As we grow up, we consume increasing amounts and more varied types of mass media and entertainment, including television, radio, music, Internet, newspapers and magazines. Some of what we consume is explicitly political, such as editorials and commentary. But even the material that is not explicitly political or self-consciously apolitical (the latter claim, of course, is made my most news outlets) can contain subtle choices of words and images that may suggest either a particular political agenda (for instance, one person's "guerrilla" may be another person's "freedom fighter") or more generalized reinforcement of the dominant culture (such as the emphasis on constitution-making and elections in news coverage of Iraq, for instance).
Perhaps the influences of popular culture on the formation of political culture in our young people are overblown, given that America's youth tends to be very media-savvy and quite skeptical in ways previous generations weren't. Nevertheless, members of the public, organized interests, and the government have made repeated attempts to regulate or otherwise condemn certain kinds of content, especially entertainment that features violence, sexism, and anti-establishment themes. Their concern is that such images and language can erode the values that hold our society together - values like citizenship, civility, participation, respect for the law and authority, hard work, etc.
The struggles over the content of both news coverage and popular entertainment will likely continue indefinitely because of the media's massive presence in our daily lives. Psychologists and marketers alike, however, generally believe that as we age we become less malleable in our belief systems and worldviews. That is, we become more rigid, set in our ways. This is one of the reasons why marketers pursue teenagers and twenty-somethings so aggressively: they want to build brand loyalty before our tastes, preferences and perceptions ossify. These psychological tendencies also feed the impulse to regulate programming and advertising aimed at children more stringently than content explicitly produced for adults.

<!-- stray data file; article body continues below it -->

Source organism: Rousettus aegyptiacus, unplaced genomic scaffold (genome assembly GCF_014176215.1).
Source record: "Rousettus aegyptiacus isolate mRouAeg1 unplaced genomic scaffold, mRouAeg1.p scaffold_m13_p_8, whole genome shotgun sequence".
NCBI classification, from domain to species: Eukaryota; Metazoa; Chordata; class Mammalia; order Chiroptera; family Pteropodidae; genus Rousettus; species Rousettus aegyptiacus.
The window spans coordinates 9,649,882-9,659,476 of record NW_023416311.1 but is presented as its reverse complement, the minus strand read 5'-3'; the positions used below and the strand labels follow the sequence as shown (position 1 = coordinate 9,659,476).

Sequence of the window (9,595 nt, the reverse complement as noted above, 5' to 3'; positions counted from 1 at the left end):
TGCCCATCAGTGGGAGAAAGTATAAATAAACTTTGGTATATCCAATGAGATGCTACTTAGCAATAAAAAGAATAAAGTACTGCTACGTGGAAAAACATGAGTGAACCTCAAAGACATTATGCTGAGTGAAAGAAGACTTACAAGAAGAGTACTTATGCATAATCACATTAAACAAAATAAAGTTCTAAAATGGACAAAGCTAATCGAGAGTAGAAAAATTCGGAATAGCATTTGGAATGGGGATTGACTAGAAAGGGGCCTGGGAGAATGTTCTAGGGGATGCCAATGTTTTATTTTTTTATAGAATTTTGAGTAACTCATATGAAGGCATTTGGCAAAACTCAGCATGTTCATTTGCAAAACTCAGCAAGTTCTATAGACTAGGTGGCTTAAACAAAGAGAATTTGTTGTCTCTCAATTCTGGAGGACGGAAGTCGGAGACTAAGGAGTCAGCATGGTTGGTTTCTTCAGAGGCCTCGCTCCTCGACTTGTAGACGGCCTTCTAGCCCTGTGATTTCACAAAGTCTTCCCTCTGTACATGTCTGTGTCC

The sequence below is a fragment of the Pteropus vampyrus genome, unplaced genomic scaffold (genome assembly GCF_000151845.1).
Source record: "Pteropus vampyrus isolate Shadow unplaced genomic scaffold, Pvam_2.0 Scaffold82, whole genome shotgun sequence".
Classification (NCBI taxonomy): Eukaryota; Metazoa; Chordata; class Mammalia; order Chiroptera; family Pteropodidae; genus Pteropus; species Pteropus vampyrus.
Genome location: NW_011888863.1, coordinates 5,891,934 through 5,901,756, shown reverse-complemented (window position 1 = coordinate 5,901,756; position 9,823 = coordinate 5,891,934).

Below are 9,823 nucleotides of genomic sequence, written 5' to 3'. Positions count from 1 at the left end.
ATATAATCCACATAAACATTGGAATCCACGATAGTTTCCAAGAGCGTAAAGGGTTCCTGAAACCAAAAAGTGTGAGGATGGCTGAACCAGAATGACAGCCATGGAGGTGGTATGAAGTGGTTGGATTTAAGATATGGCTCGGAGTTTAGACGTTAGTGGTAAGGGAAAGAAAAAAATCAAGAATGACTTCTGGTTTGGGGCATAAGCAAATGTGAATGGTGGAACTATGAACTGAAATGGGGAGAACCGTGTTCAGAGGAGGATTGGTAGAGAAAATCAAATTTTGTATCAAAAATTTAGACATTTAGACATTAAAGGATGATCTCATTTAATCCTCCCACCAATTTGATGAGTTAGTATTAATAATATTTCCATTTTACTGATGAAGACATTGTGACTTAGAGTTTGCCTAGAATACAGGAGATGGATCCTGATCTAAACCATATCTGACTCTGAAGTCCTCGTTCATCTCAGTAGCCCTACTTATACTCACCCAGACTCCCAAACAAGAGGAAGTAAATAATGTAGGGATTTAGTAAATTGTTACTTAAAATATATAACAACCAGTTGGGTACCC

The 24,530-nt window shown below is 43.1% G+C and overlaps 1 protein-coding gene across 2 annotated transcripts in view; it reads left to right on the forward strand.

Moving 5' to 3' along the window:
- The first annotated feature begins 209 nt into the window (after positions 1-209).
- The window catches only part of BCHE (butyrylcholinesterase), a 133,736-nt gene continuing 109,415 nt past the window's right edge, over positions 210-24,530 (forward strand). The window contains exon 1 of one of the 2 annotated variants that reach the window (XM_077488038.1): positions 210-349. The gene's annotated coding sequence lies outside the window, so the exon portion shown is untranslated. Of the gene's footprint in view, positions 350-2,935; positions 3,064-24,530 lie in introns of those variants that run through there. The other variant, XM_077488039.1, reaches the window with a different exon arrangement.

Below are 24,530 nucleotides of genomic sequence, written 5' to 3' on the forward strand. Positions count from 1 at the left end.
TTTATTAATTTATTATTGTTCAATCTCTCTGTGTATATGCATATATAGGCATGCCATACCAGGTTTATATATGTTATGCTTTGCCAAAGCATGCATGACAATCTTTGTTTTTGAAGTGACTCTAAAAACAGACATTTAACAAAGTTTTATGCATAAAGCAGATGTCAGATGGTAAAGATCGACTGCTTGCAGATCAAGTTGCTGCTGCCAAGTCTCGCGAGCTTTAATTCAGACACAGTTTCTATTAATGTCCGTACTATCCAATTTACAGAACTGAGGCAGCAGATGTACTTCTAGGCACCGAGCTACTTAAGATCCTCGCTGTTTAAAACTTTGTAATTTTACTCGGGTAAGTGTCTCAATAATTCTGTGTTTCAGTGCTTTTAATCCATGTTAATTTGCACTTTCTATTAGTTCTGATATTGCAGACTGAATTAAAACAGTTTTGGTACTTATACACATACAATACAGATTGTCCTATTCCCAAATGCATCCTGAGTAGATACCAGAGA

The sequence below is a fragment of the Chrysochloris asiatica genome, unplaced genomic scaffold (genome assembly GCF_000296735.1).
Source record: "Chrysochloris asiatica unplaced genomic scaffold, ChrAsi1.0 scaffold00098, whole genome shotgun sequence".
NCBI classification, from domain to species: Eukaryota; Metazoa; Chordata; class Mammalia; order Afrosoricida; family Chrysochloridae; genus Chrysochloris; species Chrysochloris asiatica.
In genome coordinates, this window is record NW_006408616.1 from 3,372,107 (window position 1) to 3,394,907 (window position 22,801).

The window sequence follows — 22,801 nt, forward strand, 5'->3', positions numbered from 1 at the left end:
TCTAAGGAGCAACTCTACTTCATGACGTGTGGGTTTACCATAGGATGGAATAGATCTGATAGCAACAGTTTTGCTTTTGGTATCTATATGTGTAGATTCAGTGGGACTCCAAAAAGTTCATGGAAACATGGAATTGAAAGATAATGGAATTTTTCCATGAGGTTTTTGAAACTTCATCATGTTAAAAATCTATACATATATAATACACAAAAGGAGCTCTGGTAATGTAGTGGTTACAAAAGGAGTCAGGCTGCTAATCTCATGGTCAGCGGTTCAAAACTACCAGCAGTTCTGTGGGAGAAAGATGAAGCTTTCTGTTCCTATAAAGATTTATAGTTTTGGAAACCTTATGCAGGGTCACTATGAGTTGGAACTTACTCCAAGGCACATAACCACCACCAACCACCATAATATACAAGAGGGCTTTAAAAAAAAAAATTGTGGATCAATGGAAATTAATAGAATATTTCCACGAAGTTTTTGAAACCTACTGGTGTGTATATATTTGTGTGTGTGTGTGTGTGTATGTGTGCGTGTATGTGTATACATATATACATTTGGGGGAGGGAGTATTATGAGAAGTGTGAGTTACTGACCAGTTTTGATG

While political actors often struggle over regulating the content of popular culture, popular culture in turn offers a broad range of opportunities for shaping the ongoing development of politics and the political culture. Popular entertainment may play second fiddle to the influence of family and school, but the entertainment media constantly engage the political debates of the day and provoke political discourse.
Popular culture may embrace or defy conventional thinking about politics and issues. But, whether particular instances of popular culture resonate with mainstream messages or strike discordant notes, almost by definition they register historical changes in society. After all, an instance of popular culture - be it a particular movie, a song, a TV show or a video game - that doesn't appeal to some segment of the consuming public usually fails to achieve commercial success and disappears from the media landscape. Conversely, instances of popular culture with relevant political implications or resonance often register historical changes in society and the body politic. Popularity and currency are often linked.
That commercial success reflects popular resonance is illustrated in the comments of University of Texas at Austin anthropologist Richard Flores about the evolution of the portrayal of the Battle of the Alamo - from emphasizing negative stereotypes of Mexicans to emphasizing Cold War messages of freedom. Indeed, war movies in general provide some of the the most pointed reflections of political mood. A quick reflection of the succession of movies since the 1960s on war - including The Green Berets (1968), The Deer Hunter (1978), Top Gun (1986), and Three Kings (1999) - illustrates this facet of popular culture.
So while political actors and the producers of popular culture often consciously seek to promote particular messages, values, and viewpoints, their control is ultimately limited by the evolving tastes, preferences and viewpoints of the mass public.